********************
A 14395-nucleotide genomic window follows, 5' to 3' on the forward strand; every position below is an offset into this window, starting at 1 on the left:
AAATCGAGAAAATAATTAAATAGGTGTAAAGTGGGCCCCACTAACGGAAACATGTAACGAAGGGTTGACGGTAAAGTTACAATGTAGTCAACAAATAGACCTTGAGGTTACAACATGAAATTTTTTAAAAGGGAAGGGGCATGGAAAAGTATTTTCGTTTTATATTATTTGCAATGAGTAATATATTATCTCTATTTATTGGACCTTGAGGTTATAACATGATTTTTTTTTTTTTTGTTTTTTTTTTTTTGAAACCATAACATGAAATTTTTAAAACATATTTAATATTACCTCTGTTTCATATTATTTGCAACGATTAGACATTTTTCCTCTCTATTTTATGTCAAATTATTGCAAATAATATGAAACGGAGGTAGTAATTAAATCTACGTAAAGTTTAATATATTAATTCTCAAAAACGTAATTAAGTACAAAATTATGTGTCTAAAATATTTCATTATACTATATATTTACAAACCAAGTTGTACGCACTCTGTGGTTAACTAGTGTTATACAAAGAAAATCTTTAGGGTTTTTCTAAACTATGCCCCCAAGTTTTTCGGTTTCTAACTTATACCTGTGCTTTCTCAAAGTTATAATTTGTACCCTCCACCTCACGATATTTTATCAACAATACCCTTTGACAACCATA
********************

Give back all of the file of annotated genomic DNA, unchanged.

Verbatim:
A 14395-nucleotide genomic window follows, 5' to 3' on the forward strand; every position below is an offset into this window, starting at 1 on the left:
AAATCGAGAAAATAATTAAATAGGTGTAAAGTGGGCCCCACTAACGGAAACATGTAACGAAGGGTTGACGGTAAAGTTACAATGTAGTCAACAAATAGACCTTGAGGTTACAACATGAAATTTTTTAAAAGGGAAGGGGCATGGAAAAGTATTTTCGTTTTATATTATTTGCAATGAGTAATATATTATCTCTATTTATTGGACCTTGAGGTTATAACATGATTTTTTTTTTTTTTGTTTTTTTTTTTTTGAAACCATAACATGAAATTTTTAAAACATATTTAATATTACCTCTGTTTCATATTATTTGCAACGATTAGACATTTTTCCTCTCTATTTTATGTCAAATTATTGCAAATAATATGAAACGGAGGTAGTAATTAAATCTACGTAAAGTTTAATATATTAATTCTCAAAAACGTAATTAAGTACAAAATTATGTGTCTAAAATATTTCATTATACTATATATTTACAAACCAAGTTGTACGCACTCTGTGGTTAACTAGTGTTATACAAAGAAAATCTTTAGGGTTTTTCTAAACTATGCCCCCAAGTTTTTCGGTTTCTAACTTATACCTGTGCTTTCTCAAAGTTATAATTTGTACCCTCCACCTCACGATATTTTATCAACAATACCCTTTGACAACCATA